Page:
Readers familiar with Cathay Pacific’s fleet will know that the flag carrier of Hong Kong is a significant operator of aircraft from the Boeing 777-300 series. However, did you know that the airline also used to fly the shorter 777-200? While this section of Cathay Pacific’s fleet was less numerous, it included a very important aircraft for the 777 family: its prototype.
A five-aircraft fleet
According to data from ch-aviation.com, Cathay Pacific has operated a total of five Boeing 777-200 aircraft over the years. This twin-engine widebody design is the original and smallest member of Boeing’s popular 777 family. It entered service with United Airlines in June 1995, and Cathay Pacific received its first examples of the type the following year.
Four of the airline’s 777-200s joined the carrier in 1996, with VR-HNC being the first to do so in May that year. Next up was VR-HND, which came onboard in June. After this, deliveries occurred with two-month gaps, making VR-HNA the next arrival in August 1996. The final 777-200 to come onboard that year was VR-HNB, which arrived in October.
Between July and September 1997, Cathay Pacific re-registred these aircraft to replace their VR prefixes with B. The latter part of their registrations remained the same. B-HNL was Cathay Pacific’s fifth and final 777-200 arrival, joining second-hand from Boeing in December 2000. It had been under the manufacturer’s ownership for six-and-a-half years.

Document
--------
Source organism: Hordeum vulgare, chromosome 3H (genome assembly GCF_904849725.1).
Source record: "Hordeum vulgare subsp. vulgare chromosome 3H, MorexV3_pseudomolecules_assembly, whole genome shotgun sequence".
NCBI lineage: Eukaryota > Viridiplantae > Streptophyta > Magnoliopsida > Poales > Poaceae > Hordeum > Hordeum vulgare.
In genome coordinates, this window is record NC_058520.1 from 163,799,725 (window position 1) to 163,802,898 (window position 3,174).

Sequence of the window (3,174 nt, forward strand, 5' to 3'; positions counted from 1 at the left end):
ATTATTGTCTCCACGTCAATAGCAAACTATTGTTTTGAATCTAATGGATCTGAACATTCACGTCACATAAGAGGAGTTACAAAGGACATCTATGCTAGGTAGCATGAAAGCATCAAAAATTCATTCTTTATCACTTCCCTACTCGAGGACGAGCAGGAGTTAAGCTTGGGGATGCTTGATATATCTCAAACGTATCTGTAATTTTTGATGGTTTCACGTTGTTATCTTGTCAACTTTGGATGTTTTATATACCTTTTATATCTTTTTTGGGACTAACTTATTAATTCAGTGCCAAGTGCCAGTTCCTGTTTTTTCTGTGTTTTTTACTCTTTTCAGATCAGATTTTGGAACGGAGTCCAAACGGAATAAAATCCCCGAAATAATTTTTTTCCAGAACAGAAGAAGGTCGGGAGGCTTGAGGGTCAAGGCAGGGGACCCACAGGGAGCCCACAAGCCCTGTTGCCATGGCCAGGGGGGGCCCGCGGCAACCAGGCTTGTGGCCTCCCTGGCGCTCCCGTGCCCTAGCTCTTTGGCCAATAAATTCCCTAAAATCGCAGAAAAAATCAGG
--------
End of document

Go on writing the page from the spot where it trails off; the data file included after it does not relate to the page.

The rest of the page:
The end of the line
Cathay Pacific’s Boeing 777-200s eventually became outnumbered by aircraft from the larger 777-300 series. However, these twinjets still had an important role to play at the airline, and stuck around until the late 2010s. Although B-HNL had been the last to arrive, it was also the oldest, and thus the first to be withdrawn. This took place in May 2018.
The other 777-200 to leave Cathay Pacific in 2018 was B-HNB. The oneworld founding member withdrew this particular aircraft in September that year. Meanwhile, 2019 was the final year of 777-200 service at Cathay Pacific. The airline, whose 777-200s had 293 economy and 42 business class seats, operated its last flight with the type that August. By this stage, two of its last three 777-200s had already been withdrawn, in February and May 2019.
Stay informed: Sign up for our daily and weekly aviation news digests.
A single preserved example
None of Cathay Pacific’s five 777-200s have gone on to find new owners, with the original four remaining in storage. Two of these (B-HNC and B-HND) are situated in Marana, Arizona, with another (B-HNA) in Taipei, Taiwan. Meanwhile, B-HNB is currently in storage at Phillips Army Airfield at the Aberdeen Proving Ground, in Harford County, Maryland.
One example has been preserved. With B-HNL having been the first 777 that Boeing ever produced, it was an obvious candidate for preservation. ATDB.aero reports that it was originally planned to be displayed at the Museum of Flight in Seattle. However, it is now instead preserved at Davis–Monthan Air Force Base near Tucson, Arizona.
Did you know that Cathay Pacific used to operate the Boeing 777-200? Perhaps you even flew on the type with Hong Kong’s flag carrier? Let us know your thoughts and experiences in the comments!